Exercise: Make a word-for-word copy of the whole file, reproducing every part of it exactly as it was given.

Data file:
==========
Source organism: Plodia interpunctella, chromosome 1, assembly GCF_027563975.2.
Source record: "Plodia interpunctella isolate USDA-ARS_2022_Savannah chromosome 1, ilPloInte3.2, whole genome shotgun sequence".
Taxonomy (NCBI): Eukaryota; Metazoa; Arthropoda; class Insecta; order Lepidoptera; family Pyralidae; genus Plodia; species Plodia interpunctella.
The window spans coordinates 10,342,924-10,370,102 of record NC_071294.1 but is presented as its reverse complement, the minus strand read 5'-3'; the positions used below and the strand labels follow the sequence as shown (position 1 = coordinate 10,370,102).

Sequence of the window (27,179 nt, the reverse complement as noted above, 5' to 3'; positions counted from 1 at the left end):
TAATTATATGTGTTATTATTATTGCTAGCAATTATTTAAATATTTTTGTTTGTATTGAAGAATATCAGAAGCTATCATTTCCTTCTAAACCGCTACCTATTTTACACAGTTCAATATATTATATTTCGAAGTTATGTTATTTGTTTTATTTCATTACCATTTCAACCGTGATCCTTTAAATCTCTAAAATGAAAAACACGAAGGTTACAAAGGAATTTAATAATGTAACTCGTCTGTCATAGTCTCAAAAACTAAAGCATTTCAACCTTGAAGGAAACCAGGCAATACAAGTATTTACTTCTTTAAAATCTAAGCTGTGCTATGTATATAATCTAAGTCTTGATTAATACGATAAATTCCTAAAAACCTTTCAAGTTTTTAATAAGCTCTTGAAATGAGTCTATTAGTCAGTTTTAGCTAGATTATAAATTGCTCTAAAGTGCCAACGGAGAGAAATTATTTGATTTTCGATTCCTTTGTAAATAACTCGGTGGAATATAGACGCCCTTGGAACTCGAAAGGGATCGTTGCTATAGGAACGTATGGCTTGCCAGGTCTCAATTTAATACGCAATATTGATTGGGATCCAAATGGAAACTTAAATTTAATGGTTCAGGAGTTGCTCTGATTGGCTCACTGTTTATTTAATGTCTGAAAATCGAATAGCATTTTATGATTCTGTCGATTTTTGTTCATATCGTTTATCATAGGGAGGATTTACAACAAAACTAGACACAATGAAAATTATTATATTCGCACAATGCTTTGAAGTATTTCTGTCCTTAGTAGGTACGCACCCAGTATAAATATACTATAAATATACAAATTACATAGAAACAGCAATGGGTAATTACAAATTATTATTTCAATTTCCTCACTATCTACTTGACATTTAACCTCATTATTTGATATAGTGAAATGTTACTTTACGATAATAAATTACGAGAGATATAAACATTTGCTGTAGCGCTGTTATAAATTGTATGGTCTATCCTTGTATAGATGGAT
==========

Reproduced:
Source organism: Plodia interpunctella, chromosome 1, assembly GCF_027563975.2.
Source record: "Plodia interpunctella isolate USDA-ARS_2022_Savannah chromosome 1, ilPloInte3.2, whole genome shotgun sequence".
Taxonomy (NCBI): Eukaryota; Metazoa; Arthropoda; class Insecta; order Lepidoptera; family Pyralidae; genus Plodia; species Plodia interpunctella.
The window spans coordinates 10,342,924-10,370,102 of record NC_071294.1 but is presented as its reverse complement, the minus strand read 5'-3'; the positions used below and the strand labels follow the sequence as shown (position 1 = coordinate 10,370,102).

Sequence of the window (27,179 nt, the reverse complement as noted above, 5' to 3'; positions counted from 1 at the left end):
TAATTATATGTGTTATTATTATTGCTAGCAATTATTTAAATATTTTTGTTTGTATTGAAGAATATCAGAAGCTATCATTTCCTTCTAAACCGCTACCTATTTTACACAGTTCAATATATTATATTTCGAAGTTATGTTATTTGTTTTATTTCATTACCATTTCAACCGTGATCCTTTAAATCTCTAAAATGAAAAACACGAAGGTTACAAAGGAATTTAATAATGTAACTCGTCTGTCATAGTCTCAAAAACTAAAGCATTTCAACCTTGAAGGAAACCAGGCAATACAAGTATTTACTTCTTTAAAATCTAAGCTGTGCTATGTATATAATCTAAGTCTTGATTAATACGATAAATTCCTAAAAACCTTTCAAGTTTTTAATAAGCTCTTGAAATGAGTCTATTAGTCAGTTTTAGCTAGATTATAAATTGCTCTAAAGTGCCAACGGAGAGAAATTATTTGATTTTCGATTCCTTTGTAAATAACTCGGTGGAATATAGACGCCCTTGGAACTCGAAAGGGATCGTTGCTATAGGAACGTATGGCTTGCCAGGTCTCAATTTAATACGCAATATTGATTGGGATCCAAATGGAAACTTAAATTTAATGGTTCAGGAGTTGCTCTGATTGGCTCACTGTTTATTTAATGTCTGAAAATCGAATAGCATTTTATGATTCTGTCGATTTTTGTTCATATCGTTTATCATAGGGAGGATTTACAACAAAACTAGACACAATGAAAATTATTATATTCGCACAATGCTTTGAAGTATTTCTGTCCTTAGTAGGTACGCACCCAGTATAAATATACTATAAATATACAAATTACATAGAAACAGCAATGGGTAATTACAAATTATTATTTCAATTTCCTCACTATCTACTTGACATTTAACCTCATTATTTGATATAGTGAAATGTTACTTTACGATAATAAATTACGAGAGATATAAACATTTGCTGTAGCGCTGTTATAAATTGTATGGTCTATCCTTGTATAGATGGAT